The most fundamental decision that any landlord has to make is what property to buy. Any investment of this size needs to be accompanied by a professional and methodical process of research and financial planning, which can involve talking to lenders, agents and other landlords.
House prices are rising again, interest rates remain at record lows, demand for housing continues to grow, and buy-to-let (BTL) investing is back in vogue. Allocating capital to the housing market is a decision that needs to be based on much more research than is the case for other investment alternatives, such as choosing an ISA or buying a premium bond. The landlords who achieve the most attractive returns also tend to be those who put the most time and effort into their initial investment decisions.
Landlords will need to research not only the local area and rental market to estimate their potential returns and yields, but also the financing options available to them. The returns to be made often depend as much on the terms and conditions of the mortgage as on the income stream from tenants.
Today’s strong market conditions won’t last for ever. When the last housing boom turned into a bust, many landlords who had entered the business without doing their sums carefully were left high and dry. As well as factoring in voids and repairs, a professional landlord should prepare for the impact of a rise in interest rates, and for possible changes to legislation such as housing benefit and licensing, before committing their capital. To coin an over-used phrase, always remember the value of investments can go down as well as up.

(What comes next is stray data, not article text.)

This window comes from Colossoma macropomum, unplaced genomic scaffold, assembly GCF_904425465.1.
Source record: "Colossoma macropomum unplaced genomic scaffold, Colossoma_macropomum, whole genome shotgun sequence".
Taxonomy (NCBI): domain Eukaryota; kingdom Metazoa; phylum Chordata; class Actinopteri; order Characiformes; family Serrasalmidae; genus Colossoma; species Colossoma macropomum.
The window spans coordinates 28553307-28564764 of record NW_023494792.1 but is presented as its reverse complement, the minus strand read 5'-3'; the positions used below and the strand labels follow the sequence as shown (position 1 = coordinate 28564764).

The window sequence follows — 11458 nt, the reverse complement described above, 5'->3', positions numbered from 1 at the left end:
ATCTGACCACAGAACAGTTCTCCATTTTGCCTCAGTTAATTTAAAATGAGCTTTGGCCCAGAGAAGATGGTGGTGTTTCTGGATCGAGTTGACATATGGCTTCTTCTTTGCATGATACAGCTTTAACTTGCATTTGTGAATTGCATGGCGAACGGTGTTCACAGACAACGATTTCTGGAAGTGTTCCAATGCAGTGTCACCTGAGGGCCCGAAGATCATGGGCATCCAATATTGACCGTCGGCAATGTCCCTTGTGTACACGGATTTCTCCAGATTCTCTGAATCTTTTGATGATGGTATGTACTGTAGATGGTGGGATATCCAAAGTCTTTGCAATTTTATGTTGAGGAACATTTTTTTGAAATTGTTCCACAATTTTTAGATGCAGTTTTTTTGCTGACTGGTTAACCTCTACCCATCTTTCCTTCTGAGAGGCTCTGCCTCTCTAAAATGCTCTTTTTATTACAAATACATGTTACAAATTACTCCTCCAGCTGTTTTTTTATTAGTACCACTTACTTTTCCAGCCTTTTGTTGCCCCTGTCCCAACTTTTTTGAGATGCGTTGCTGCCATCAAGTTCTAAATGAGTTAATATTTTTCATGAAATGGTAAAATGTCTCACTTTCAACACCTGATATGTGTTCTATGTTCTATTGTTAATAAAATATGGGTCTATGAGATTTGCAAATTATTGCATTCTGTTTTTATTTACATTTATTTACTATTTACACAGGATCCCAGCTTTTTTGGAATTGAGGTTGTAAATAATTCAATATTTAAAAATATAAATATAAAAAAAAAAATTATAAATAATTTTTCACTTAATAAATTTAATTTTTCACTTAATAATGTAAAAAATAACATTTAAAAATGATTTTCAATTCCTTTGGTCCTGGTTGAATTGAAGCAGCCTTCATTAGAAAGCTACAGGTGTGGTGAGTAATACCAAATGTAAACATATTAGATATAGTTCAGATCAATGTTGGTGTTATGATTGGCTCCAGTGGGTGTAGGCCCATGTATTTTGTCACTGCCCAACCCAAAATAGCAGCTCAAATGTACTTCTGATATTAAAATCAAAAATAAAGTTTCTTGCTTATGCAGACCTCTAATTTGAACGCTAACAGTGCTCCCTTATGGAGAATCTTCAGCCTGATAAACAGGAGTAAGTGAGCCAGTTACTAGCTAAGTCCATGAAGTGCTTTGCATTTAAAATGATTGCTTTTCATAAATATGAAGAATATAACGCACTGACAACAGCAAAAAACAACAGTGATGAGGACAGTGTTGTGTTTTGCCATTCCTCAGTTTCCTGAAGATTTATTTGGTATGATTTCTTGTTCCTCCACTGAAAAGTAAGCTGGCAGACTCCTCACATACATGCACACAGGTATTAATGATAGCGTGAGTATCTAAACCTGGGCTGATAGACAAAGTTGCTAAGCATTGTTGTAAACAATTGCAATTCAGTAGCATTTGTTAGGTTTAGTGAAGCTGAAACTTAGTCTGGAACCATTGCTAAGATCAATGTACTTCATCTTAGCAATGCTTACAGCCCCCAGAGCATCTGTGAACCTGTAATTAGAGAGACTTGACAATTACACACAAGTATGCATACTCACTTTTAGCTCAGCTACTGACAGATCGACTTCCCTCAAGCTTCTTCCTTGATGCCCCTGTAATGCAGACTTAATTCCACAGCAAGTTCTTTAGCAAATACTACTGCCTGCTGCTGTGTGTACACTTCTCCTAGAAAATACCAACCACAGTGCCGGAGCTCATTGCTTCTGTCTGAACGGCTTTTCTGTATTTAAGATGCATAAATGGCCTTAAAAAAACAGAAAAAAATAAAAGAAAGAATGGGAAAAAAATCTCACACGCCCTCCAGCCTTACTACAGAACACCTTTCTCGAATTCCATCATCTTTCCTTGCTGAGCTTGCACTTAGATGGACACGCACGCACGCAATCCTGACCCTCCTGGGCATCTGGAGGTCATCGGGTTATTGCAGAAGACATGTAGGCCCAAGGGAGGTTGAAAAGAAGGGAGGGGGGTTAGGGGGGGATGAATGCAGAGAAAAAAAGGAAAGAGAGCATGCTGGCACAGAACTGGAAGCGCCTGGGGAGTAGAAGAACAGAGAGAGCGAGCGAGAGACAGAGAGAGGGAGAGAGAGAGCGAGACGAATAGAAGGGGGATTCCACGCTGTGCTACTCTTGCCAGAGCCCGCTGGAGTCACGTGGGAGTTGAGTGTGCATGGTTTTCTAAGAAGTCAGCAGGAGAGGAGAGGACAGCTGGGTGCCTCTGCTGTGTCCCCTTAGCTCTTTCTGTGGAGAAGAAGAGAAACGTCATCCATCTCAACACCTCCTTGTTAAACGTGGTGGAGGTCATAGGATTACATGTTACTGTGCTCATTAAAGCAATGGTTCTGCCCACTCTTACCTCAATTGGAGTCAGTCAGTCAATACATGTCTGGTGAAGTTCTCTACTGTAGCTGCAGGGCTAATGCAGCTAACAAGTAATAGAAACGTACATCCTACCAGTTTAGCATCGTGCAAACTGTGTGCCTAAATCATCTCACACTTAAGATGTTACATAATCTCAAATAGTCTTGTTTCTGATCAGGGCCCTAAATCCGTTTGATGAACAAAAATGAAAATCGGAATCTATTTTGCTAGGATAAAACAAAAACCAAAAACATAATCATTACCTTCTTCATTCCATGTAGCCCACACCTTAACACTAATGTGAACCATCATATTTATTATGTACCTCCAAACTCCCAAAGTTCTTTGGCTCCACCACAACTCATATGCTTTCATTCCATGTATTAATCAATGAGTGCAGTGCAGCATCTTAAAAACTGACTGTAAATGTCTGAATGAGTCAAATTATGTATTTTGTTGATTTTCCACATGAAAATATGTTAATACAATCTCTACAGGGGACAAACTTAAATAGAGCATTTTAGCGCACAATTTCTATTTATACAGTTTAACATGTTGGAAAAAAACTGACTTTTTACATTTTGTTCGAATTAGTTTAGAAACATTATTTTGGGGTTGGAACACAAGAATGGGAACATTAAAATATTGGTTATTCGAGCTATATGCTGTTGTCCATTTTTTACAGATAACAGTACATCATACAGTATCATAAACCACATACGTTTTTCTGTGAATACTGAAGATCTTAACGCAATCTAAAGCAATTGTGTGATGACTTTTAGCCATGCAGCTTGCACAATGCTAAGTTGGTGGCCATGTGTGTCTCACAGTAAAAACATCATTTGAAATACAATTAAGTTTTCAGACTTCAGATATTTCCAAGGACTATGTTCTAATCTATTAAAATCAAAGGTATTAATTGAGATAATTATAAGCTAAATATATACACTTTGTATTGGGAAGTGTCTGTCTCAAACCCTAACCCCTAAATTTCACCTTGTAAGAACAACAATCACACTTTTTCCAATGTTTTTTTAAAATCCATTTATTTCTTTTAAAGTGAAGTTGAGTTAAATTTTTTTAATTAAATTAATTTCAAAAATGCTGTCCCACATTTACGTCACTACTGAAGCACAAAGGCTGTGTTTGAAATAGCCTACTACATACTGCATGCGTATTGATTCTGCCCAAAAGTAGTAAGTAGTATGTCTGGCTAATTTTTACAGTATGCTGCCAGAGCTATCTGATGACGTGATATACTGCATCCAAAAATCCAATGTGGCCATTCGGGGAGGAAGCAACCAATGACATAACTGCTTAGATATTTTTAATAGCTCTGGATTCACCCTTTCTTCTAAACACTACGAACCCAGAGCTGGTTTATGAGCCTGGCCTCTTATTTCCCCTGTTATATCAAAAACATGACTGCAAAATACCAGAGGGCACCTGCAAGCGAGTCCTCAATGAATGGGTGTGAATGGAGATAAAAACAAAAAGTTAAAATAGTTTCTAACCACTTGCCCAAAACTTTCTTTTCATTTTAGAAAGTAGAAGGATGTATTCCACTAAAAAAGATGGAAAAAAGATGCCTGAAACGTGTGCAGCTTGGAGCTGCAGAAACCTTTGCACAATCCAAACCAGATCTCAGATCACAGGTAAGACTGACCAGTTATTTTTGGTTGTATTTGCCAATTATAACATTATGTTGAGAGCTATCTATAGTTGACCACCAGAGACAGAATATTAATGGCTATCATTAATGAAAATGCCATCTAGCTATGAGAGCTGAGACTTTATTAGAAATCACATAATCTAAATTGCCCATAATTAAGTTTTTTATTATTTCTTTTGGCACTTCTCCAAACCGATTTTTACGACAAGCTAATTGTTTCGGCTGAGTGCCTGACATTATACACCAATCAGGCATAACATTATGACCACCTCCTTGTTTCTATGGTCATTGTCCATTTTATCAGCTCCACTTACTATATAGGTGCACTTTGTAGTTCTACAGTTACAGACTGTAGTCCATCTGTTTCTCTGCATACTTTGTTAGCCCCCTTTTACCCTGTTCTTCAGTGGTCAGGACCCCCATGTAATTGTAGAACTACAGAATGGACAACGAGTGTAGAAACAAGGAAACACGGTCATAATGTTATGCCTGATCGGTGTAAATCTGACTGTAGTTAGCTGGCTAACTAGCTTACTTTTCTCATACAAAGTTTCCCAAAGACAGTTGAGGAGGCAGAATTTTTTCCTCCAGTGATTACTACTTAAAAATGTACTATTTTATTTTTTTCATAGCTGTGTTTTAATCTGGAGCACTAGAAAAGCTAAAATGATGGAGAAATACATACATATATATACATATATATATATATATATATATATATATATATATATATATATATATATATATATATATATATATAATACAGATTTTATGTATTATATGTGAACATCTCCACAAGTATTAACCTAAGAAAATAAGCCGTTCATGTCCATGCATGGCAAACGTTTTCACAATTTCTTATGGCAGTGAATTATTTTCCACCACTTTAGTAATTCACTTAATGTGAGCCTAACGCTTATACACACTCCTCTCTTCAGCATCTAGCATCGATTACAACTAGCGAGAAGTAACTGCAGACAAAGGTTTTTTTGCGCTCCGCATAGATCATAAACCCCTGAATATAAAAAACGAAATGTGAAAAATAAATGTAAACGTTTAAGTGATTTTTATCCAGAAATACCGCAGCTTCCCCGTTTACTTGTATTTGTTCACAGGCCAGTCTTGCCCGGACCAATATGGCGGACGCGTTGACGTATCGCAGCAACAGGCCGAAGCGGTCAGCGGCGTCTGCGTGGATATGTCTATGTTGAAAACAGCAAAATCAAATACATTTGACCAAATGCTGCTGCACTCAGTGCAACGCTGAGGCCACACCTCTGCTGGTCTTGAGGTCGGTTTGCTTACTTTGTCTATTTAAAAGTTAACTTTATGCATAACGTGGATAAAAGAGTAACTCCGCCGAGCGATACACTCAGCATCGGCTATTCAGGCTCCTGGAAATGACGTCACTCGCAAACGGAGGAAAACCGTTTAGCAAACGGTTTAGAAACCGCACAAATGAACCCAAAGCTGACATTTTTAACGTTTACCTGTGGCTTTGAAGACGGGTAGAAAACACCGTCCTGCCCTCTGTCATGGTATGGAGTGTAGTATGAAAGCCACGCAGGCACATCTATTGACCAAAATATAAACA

And in addition to all the efforts they make in researching their investment, the most effective landlords are also those who understand that BTL is much more than just another investment option. “Don't see investing in property as a pure alternative to shares or a simple pension,” the NLA’s London representative, Richard Blanco, says. “You'll need to be interested in dealing with people, bricks and mortar and spreadsheets. You need to be a bit of a counsellor and good at resolving issues face to face. Landlords who get stroppy and indignant with their tenants run less successful businesses.”
Tony Richard, NLA Director and East Sussex Representative
“Before you buy a property, there is a lot to consider. What are the employment prospects like in the area? People need jobs to pay you the rent. Is there an enduring demand for homes to rent in the area? What are the local demographics, such as age, occupations and crime statistics? What are the local council’s plans for development of the area? Is the area improving or declining in popularity? What are the local rent levels and do they work with your calculations?